Blockbuster Video Starts Bankruptcy Sale, Faces Rent Criticism

Blockbuster Video filed for bankruptcy last year, and is now beginning to sell off pieces of the business, even as complaints from landlords demanding rent continue to come in.

Westlaw News reports on the ailing video rental service that wasn’t able to keep pace with the changing DVD and video-on-demand markets. The recent reports say that Blockbuster has made an agreement with a limited liability company that will start to bid on parts of the company and begin courting interest from other bidders.

This part of the bankruptcy process starting the sell-off is called a “stalking horse” bid. The funds company, Cobalt, is formed with money from several capital management outfits.

The bid agreement in place is to buy most of Blockbuster’s assets for $290 million.

Blockbuster is also seeking permission from the bankruptcy court to auction itself off, according to Westlaw. The court would oversee the auction process.

Only a week ago, landlords managing properties occupied by Blockbuster raised demands for the company to pay rent that is past due. A group of four landlords are suing for the right to evict Blockbuster from 38 properties. These companies claim that around $339,000 is owed for overdue rent.

This is not the first call for money from Blockbuster, which has also been called upon by a major film studio to pay what it owes. That company produced the “Twilight” movie series.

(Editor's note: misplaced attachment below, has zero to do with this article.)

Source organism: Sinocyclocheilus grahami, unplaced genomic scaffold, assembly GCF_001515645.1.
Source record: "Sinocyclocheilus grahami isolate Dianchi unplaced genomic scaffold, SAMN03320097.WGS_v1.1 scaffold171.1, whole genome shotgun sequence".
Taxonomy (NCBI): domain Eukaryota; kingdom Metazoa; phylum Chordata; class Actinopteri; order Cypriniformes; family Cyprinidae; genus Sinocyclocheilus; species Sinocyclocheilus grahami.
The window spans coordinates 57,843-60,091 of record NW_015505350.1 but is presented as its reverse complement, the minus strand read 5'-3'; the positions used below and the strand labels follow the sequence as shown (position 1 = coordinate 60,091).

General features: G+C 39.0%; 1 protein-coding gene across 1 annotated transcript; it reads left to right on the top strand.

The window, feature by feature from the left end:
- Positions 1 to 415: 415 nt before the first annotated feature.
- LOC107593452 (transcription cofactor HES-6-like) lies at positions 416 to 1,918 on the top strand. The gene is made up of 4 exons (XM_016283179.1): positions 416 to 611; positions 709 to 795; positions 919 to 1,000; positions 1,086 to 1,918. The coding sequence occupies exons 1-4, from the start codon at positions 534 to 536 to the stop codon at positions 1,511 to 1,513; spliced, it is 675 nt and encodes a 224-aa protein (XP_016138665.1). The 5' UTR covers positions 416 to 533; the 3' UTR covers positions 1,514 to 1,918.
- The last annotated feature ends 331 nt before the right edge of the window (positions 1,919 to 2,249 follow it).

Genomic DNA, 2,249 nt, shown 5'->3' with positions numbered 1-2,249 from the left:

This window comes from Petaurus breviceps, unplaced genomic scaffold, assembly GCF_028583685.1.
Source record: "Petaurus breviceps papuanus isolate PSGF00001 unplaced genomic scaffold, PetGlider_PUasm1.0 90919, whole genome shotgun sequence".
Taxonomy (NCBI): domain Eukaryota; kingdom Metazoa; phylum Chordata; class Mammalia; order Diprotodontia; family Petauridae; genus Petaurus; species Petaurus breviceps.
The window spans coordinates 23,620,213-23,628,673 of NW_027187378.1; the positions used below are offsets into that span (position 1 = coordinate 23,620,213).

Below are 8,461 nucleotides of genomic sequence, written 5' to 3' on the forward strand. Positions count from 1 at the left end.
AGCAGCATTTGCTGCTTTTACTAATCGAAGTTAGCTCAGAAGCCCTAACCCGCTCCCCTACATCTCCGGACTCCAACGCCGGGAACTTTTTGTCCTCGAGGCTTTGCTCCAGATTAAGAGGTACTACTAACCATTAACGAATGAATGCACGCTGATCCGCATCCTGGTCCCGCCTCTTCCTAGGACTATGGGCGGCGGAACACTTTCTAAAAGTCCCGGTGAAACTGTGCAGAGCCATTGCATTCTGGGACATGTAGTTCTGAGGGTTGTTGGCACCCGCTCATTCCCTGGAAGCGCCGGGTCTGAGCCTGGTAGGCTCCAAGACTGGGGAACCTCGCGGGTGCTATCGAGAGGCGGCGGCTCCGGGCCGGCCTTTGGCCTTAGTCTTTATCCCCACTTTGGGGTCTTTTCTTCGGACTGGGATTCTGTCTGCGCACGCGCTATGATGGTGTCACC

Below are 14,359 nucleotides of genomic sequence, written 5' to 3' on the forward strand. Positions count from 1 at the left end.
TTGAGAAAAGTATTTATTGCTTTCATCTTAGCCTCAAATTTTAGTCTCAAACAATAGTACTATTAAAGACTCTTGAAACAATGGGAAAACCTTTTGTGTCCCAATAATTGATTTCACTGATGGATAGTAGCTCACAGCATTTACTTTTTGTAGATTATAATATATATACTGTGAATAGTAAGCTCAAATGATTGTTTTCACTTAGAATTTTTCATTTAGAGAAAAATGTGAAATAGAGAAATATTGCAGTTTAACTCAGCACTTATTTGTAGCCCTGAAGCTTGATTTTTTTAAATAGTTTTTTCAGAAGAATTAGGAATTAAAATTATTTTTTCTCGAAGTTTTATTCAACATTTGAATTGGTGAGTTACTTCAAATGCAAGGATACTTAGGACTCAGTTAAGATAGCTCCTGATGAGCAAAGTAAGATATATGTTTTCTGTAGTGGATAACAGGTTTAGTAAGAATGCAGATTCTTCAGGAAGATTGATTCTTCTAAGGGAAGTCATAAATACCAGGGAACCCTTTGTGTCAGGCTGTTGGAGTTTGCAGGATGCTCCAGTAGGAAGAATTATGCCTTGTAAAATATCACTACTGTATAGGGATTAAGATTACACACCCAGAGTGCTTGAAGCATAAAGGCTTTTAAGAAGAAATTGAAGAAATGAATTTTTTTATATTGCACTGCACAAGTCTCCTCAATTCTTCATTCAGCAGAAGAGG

The film company, Summit Distribution, wants payment for shipments of DVDs that went out after the video rental chain filed for bankruptcy. The amount owed is just under $7 million, and Blockbuster announced that it would not be able to pay the amount because the flailing company did not have the amount.

If Blockbuster is not able to pay, creditors want to see liquidation take place to pay off what is possible. According to the terms of the Chapter 11 bankruptcy, Blockbuster must pay rent on properties as they come due.

After the auction that would lead to its sale, a final sale approval hearing would take place. Such a hearing is predicted to happen before late April.

Blockbuster has said that operations at its stores in the U.S. and abroad will continue, including stores, mail and digital services and DVD kiosks.

The company was granted a $125 million loan at the time that it filed for bankruptcy protection, in order to maintain its operations. As of the first of the year, Blockbuster had yet to draw on this loan, even as it reported rises in its cash holdings.

Investor Carl Icahn and a group of funds made the loan. Icahn and his group are expected to make a bid to buy the company, including a swap of secured bonds that they own in exchange for ownership. Icahn is expected to be a player when the company goes up for auction in the near future.

Blockbuster has operations in Canada, Mexico, Denmark, Italy and the UK. These are expected to continue operations as well during the sale process, as well as independently owned brand franchises.

Blockbuster filed for bankruptcy last September.